The World in a Flash
The Round-Up this week tries to understand Trudeau’s broken campaign promise on electoral reform, the confirmation of Trump’s cabinet picks, the corruption scandal gripping France’s presidential race, and a massive protest in Romania over the decriminalization of corruption.
Canada’s photogenic Prime Minister is under fire this week for breaking a promise to replace Canada’s first-past-the-post electoral system. The PM has been flip-flopping about this since his election, and as recently as two months ago he stated that he knew Canadians wanted a better system of choosing their government. In the wake of various town hall meetings, findings of a House of Commons committee, a ministerial tour, and public consultations, Trudeau and many of his supporters seem to have concluded that Canadian’s simply aren’t interested in electoral reform. Nevermind that save for the ridiculous MyDemocracy.ca “survey” that was sort of circulated and definitely criticized, the government has yet to ask Canadians what they would prefer to FPTP. The move to abandon reform has been called a “betrayal” by the NDP and Interim Conservative Leader Rona Ambrose told Canadians to think twice about what the PM says.
Former Exxon CEO Rex Tillerson was confirmed, with significant opposition, as Secretary of State for the United States this week. Secretary Tillerson has strong ties to Russia, highly connected to the oil industry, and a serious dearth of foreign policy or public experience. This news came with the concurrent news that the US had repealed an SEC regulation that forces oil companies to publicize the money they invest in foreign countries. A fairly standard and vital regulation to discourage corrupt practices in the extractives sector. While Secretary Tillerson faced significant opposition, Betsy DeVos who is up of Secretary of Education, is on incredibly thin ice as Trump’s weakest cabinet pick. DeVos is woefully unqualified for the position and, although Republicans are signalling confidence that she will be confirmed, there is pushback. With the vote split 50-50, if nobody budges it would be up to Vice President Pence to come and break the tie on the floor and would be the first time in history of the Senate such a move would be necessary for a cabinet pick.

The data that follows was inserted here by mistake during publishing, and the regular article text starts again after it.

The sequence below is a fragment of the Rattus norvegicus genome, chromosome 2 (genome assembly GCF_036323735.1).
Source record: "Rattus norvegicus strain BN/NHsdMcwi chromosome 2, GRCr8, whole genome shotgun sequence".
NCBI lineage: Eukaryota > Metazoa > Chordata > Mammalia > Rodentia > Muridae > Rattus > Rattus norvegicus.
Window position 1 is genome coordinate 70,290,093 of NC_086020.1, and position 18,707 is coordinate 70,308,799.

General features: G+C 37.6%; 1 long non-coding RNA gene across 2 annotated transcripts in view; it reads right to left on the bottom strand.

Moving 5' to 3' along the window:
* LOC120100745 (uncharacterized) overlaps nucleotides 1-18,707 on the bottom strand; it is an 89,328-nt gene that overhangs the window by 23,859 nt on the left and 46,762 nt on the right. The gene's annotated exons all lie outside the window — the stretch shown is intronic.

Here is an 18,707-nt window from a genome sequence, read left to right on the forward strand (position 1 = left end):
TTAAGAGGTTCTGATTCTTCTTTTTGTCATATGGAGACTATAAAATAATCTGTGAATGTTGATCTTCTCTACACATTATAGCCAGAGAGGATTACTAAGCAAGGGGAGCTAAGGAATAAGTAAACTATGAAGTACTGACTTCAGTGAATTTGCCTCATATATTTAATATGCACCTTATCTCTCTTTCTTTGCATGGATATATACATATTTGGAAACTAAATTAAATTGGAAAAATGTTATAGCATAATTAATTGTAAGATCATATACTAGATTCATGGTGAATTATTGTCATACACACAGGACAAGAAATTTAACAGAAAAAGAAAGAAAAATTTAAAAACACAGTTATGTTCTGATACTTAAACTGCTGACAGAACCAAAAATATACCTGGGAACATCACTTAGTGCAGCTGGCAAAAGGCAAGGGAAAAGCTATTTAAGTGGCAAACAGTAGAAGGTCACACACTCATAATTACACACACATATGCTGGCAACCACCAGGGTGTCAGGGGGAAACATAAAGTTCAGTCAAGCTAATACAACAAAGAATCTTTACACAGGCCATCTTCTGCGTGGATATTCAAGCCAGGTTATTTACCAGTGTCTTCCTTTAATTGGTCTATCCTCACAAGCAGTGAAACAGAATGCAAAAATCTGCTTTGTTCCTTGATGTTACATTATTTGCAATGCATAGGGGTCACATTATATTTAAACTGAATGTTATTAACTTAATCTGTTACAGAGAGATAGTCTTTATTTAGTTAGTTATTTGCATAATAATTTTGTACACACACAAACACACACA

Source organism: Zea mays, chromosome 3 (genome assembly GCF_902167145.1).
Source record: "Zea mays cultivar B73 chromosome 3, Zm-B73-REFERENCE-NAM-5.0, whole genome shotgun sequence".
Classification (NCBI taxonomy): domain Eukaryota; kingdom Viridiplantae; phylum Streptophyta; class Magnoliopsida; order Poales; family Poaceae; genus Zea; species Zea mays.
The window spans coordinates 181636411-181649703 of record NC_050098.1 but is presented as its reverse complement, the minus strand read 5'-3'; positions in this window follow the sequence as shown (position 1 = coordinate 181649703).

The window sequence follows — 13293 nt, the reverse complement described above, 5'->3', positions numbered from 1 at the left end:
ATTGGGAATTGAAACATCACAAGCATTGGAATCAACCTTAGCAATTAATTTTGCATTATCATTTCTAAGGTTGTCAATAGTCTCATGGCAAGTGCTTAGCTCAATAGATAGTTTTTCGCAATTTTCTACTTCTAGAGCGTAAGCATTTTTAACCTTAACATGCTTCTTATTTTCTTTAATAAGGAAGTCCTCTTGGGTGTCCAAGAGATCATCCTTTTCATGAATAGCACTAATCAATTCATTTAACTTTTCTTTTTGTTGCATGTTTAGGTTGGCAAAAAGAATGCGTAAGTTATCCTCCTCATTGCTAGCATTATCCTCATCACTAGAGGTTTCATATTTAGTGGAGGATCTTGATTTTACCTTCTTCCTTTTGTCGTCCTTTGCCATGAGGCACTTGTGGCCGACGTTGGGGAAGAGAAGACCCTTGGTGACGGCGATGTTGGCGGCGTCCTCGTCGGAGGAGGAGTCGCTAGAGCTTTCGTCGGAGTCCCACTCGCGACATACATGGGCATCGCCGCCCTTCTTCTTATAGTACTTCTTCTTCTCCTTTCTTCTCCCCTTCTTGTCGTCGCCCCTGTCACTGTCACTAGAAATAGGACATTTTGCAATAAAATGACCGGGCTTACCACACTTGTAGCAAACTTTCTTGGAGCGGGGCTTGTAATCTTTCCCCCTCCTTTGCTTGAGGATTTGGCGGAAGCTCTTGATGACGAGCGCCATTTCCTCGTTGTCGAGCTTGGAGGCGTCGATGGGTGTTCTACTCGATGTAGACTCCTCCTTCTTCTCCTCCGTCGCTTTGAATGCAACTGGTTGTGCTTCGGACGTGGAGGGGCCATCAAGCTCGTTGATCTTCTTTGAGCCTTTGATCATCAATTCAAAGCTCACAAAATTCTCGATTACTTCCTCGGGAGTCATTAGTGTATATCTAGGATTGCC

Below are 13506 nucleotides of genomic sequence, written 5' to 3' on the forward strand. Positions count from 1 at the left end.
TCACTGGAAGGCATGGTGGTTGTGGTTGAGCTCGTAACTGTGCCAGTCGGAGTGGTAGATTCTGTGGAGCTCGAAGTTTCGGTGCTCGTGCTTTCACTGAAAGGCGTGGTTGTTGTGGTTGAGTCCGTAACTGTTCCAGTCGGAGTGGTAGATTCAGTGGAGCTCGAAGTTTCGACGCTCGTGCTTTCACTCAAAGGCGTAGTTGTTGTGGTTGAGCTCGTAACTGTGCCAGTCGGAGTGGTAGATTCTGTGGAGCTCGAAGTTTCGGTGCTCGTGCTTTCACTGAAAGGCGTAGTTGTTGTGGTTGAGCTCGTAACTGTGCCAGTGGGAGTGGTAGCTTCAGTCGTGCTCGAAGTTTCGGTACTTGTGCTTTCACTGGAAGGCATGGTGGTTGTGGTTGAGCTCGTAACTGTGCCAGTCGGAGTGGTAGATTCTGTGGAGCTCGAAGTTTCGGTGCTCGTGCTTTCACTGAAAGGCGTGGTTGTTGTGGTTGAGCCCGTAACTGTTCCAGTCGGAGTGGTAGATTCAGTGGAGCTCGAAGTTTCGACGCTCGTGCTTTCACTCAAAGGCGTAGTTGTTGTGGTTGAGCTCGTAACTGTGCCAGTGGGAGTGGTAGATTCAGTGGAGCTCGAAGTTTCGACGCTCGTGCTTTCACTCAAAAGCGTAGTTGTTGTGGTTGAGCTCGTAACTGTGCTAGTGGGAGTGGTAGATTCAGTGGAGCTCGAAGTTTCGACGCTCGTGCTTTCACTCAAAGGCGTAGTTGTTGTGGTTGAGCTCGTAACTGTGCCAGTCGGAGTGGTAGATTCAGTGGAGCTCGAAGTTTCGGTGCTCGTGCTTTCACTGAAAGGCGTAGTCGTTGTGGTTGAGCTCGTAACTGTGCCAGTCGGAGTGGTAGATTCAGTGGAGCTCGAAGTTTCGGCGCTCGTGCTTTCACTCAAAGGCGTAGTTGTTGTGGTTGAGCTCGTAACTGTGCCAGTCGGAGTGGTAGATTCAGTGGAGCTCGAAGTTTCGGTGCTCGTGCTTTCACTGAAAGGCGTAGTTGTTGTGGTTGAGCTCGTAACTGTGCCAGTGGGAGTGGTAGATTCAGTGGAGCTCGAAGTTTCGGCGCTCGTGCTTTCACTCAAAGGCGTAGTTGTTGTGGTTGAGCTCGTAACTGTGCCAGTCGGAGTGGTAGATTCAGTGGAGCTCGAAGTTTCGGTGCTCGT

Started because of a comment Penelope Fillon made in a 2007 interview, Penelope-Gate now threatens the career or French Presidential hopeful Francois Fillon. He is under investigation for allegedly giving his wife about €900,000 while claiming she was working for him as a parliamentary aide. The former socially conservative Prime Minister swept the primary, campaigning on a platform for integrity, promises to remove 500,000 public servant jobs, cut benefits, and claims that Russia poses “no threat.” Fillon has argued that he is the victim of a plot, and has accused the current left-wing government of attempting an “institutional coup d’état.” Though his part, Les Républicains, aren’t officially looking for a replacement, it is expected in the coming weeks.
An estimated 150,000 people gathered to protest outside the government headquarters in Bucharest on February 1st in response to the government’s emergency decree to decriminalize official misconduct passed the previous day. This is a massive setback for the country that has been fighting corruption, and had been making some progress over the past year. The decree puts aside criminal punishment for abuse of power in cases where the financial windfall is less than $47,800 USD. There is no justifiable reason for the move and some have called it a day of mourning for the rule of law. Several strategic allies including the US, Canada, and Germany have called for the government to repeal the emergency decree.